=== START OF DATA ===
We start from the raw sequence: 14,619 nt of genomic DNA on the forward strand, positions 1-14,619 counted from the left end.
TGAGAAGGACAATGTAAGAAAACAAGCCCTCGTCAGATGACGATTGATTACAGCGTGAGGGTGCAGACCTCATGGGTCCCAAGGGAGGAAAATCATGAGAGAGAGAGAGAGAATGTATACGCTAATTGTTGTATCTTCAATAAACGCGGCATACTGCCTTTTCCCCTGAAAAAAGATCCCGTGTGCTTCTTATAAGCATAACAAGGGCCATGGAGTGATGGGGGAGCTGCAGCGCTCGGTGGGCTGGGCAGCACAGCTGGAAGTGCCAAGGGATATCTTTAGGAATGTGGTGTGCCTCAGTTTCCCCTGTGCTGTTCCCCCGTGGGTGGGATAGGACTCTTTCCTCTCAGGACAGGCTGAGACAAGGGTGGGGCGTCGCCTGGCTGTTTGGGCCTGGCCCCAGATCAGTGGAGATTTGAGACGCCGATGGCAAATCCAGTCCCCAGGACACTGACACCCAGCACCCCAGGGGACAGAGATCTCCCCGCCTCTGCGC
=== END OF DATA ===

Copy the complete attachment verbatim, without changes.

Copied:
We start from the raw sequence: 14,619 nt of genomic DNA on the forward strand, positions 1-14,619 counted from the left end.
TGAGAAGGACAATGTAAGAAAACAAGCCCTCGTCAGATGACGATTGATTACAGCGTGAGGGTGCAGACCTCATGGGTCCCAAGGGAGGAAAATCATGAGAGAGAGAGAGAGAATGTATACGCTAATTGTTGTATCTTCAATAAACGCGGCATACTGCCTTTTCCCCTGAAAAAAGATCCCGTGTGCTTCTTATAAGCATAACAAGGGCCATGGAGTGATGGGGGAGCTGCAGCGCTCGGTGGGCTGGGCAGCACAGCTGGAAGTGCCAAGGGATATCTTTAGGAATGTGGTGTGCCTCAGTTTCCCCTGTGCTGTTCCCCCGTGGGTGGGATAGGACTCTTTCCTCTCAGGACAGGCTGAGACAAGGGTGGGGCGTCGCCTGGCTGTTTGGGCCTGGCCCCAGATCAGTGGAGATTTGAGACGCCGATGGCAAATCCAGTCCCCAGGACACTGACACCCAGCACCCCAGGGGACAGAGATCTCCCCGCCTCTGCGC